Lemon: Health Benefit, Origin, Season, Nutritional value and use

The lemon is an all-round talent. The aromatic lemon peel helps to refine sweets, desserts and hearty dishes. In addition, lemons are real vitamin C bombs that are part of a good immune system.

Lemons are yellow fruits that taste extremely sour. Their weight can be up to 125 grams, depending on the variety.

Inside there are several “compartments” in which the pulp and the juice of the lemon are stored.

The pleasantly scented lemon oil is in the peel, which should only be used by untreated lemons. This also provides the pleasant lemon scent, which is said to have a mood-enhancing effect.


Lemons were grown in China for thousands of years. The lemons were transported to Europe by the Arabs and distributed there.

The preferred growing areas are in the subtropical and temperate climates . In the countries around the Mediterranean like Spain, Italy, Greece, Cyprus, Israel and Turkey the sour fruits grow preferentially.


Lemons are available in our supermarkets all year round, as they ripen at very different times in the various growing regions and they don’t necessarily have to be harvested immediately when they are ripe.


Tip: You can tell that a lemon is of high quality by its thin peel and few seeds.


If the skin is still a little green, it does not say anything about the ripeness of a lemon. It is important that it has a good weight and that the peel gives off a pleasant scent when rubbed.


The taste of a lemon is actually known, especially sour. just typical of lemon.

Use in the kitchen

Since lemons are very sour, they are usually not eaten pure, but rather eaten to refine other dishes.

In most cases, the juice is especially interesting for cooking and drinking.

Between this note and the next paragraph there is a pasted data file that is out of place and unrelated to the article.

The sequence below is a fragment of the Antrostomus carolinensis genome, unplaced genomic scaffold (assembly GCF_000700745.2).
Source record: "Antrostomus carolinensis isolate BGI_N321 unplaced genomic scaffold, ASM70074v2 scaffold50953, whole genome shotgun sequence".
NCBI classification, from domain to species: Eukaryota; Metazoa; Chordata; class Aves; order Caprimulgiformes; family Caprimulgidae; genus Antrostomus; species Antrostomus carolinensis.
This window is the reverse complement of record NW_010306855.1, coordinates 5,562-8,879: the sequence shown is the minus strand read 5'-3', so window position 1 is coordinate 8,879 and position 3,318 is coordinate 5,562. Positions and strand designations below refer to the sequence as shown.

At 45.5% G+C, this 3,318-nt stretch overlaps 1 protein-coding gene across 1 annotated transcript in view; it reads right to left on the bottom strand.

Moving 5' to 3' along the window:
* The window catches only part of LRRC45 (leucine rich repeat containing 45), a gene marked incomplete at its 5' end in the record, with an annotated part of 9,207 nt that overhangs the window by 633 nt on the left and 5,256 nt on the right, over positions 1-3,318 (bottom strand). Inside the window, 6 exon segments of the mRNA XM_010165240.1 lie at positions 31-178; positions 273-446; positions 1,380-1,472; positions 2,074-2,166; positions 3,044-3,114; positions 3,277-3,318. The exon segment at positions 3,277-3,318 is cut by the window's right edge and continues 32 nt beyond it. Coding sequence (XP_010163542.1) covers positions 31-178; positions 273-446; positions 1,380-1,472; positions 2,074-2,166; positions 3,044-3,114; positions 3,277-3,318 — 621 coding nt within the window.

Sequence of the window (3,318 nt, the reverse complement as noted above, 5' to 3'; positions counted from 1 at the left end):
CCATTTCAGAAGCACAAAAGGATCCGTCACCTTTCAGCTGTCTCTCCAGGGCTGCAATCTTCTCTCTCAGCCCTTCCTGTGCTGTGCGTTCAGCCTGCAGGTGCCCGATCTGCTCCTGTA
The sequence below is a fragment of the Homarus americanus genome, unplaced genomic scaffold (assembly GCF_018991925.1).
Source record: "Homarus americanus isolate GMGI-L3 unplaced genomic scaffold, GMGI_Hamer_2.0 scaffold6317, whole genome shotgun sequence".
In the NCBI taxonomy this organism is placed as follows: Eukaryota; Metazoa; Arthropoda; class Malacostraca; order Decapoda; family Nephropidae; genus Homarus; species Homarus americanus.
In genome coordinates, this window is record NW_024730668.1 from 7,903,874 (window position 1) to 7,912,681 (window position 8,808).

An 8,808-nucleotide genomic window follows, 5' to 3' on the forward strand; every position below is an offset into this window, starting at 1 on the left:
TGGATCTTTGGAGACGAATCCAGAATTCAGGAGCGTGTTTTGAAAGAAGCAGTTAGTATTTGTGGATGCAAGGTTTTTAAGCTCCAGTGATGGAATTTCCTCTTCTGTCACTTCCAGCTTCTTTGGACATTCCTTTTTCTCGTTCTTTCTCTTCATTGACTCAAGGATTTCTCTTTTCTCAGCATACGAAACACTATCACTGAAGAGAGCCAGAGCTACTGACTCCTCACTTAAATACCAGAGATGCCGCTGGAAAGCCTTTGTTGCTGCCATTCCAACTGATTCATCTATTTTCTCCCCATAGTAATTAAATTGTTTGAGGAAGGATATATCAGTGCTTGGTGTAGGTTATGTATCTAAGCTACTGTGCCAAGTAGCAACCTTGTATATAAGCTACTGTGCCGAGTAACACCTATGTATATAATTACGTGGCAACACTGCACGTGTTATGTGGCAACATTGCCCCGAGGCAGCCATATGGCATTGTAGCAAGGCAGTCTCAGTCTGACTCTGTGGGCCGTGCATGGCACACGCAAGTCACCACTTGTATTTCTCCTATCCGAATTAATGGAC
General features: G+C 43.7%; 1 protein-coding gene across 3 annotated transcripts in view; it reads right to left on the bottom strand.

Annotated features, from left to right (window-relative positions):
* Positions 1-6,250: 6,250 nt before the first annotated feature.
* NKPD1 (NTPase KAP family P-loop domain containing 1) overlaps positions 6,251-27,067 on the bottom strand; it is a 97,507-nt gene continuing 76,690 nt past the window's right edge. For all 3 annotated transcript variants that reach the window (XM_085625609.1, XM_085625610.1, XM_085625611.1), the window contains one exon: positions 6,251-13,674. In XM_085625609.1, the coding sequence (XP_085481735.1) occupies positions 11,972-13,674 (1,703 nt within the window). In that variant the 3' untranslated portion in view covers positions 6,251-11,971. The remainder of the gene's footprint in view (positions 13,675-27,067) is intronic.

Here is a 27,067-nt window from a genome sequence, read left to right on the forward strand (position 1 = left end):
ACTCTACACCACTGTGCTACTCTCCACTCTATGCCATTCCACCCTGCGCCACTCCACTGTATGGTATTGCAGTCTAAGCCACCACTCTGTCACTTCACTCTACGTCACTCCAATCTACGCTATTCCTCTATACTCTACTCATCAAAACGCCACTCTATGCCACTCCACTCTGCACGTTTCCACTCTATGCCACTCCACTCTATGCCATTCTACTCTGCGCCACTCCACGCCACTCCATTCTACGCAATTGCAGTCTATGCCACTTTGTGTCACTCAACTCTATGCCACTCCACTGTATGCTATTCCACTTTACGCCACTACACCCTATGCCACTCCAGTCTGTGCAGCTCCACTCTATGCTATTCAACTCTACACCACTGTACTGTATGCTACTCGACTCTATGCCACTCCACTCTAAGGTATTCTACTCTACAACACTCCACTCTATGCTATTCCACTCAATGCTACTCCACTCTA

To do this, the lemon is simply cut in half and squeezed out either by hand or using a juicer.

The juice can be used, for example, to make cocktails, mix salad dressings or refine fish and meat dishes.

Tip: The longer the lemon is stored, the more healthy nutrients are lost, the same applies to cooking, of course.

Lemon juice is also needed to protect fruit from turning brown.

Lemon juice
Lemon juice

Tip: If only the aroma of lemons is required, the lemon peel of an untreated lemon is rubbed with a fine grater. Thanks to the essential oils, the finely grated lemon zest season dressings, fish or pastries.

Tip: A good trick is to roll the lemon vigorously back and forth on the worktop a few times before squeezing – this gives more juice and is easier to process.

Storage / shelf life

If you store lemons in a dark and cool place (preferably in the cellar) (but not in the refrigerator), they can last up to 3 months, depending on the variety. Preferably 10 to 15 degrees should prevail. If the lemon has already been cut, it should still be kept in the refrigerator.

Tip: However, they should not be stored together with apples, as this speed up the ripening process.

Nutritional value / active ingredients

  • 100 g of lemon have just 35 kilocalories.
  • The fruits are very rich in vitamin C – an impressive 53 mg are contained in 100 g.
  • B vitamins are also part of the high water content, as are vitamins A and E, potassium, calcium, magnesium and iron.
  • Eating lemons can lower a fever.
  • The vitamin C it contains can improve the immune system.
  • Lemons also have an appetizing effect and can kill viruses and bacteria in the body.
  • In addition, the fruit can also help with weight loss and ensures firm skin.
  • It can also detoxify the body after a long night – hangover killer.


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